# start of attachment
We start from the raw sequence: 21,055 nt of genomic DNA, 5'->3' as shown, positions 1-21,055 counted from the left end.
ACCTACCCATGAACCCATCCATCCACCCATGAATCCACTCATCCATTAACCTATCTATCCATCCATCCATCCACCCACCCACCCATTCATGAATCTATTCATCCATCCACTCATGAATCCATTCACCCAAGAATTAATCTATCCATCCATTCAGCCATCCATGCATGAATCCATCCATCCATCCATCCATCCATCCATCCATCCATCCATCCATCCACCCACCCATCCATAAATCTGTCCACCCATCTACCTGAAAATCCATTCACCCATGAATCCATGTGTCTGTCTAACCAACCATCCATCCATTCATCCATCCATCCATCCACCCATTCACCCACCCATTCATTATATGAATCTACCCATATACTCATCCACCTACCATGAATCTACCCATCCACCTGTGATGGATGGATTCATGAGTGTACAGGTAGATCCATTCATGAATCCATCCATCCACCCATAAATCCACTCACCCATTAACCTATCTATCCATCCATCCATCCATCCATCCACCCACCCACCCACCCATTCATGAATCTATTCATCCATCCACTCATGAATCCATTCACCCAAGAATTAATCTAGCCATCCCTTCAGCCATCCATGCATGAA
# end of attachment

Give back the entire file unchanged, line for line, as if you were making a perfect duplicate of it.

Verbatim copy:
We start from the raw sequence: 21,055 nt of genomic DNA, 5'->3' as shown, positions 1-21,055 counted from the left end.
ACCTACCCATGAACCCATCCATCCACCCATGAATCCACTCATCCATTAACCTATCTATCCATCCATCCATCCACCCACCCACCCATTCATGAATCTATTCATCCATCCACTCATGAATCCATTCACCCAAGAATTAATCTATCCATCCATTCAGCCATCCATGCATGAATCCATCCATCCATCCATCCATCCATCCATCCATCCATCCATCCATCCACCCACCCATCCATAAATCTGTCCACCCATCTACCTGAAAATCCATTCACCCATGAATCCATGTGTCTGTCTAACCAACCATCCATCCATTCATCCATCCATCCATCCACCCATTCACCCACCCATTCATTATATGAATCTACCCATATACTCATCCACCTACCATGAATCTACCCATCCACCTGTGATGGATGGATTCATGAGTGTACAGGTAGATCCATTCATGAATCCATCCATCCACCCATAAATCCACTCACCCATTAACCTATCTATCCATCCATCCATCCATCCATCCACCCACCCACCCACCCATTCATGAATCTATTCATCCATCCACTCATGAATCCATTCACCCAAGAATTAATCTAGCCATCCCTTCAGCCATCCATGCATGAA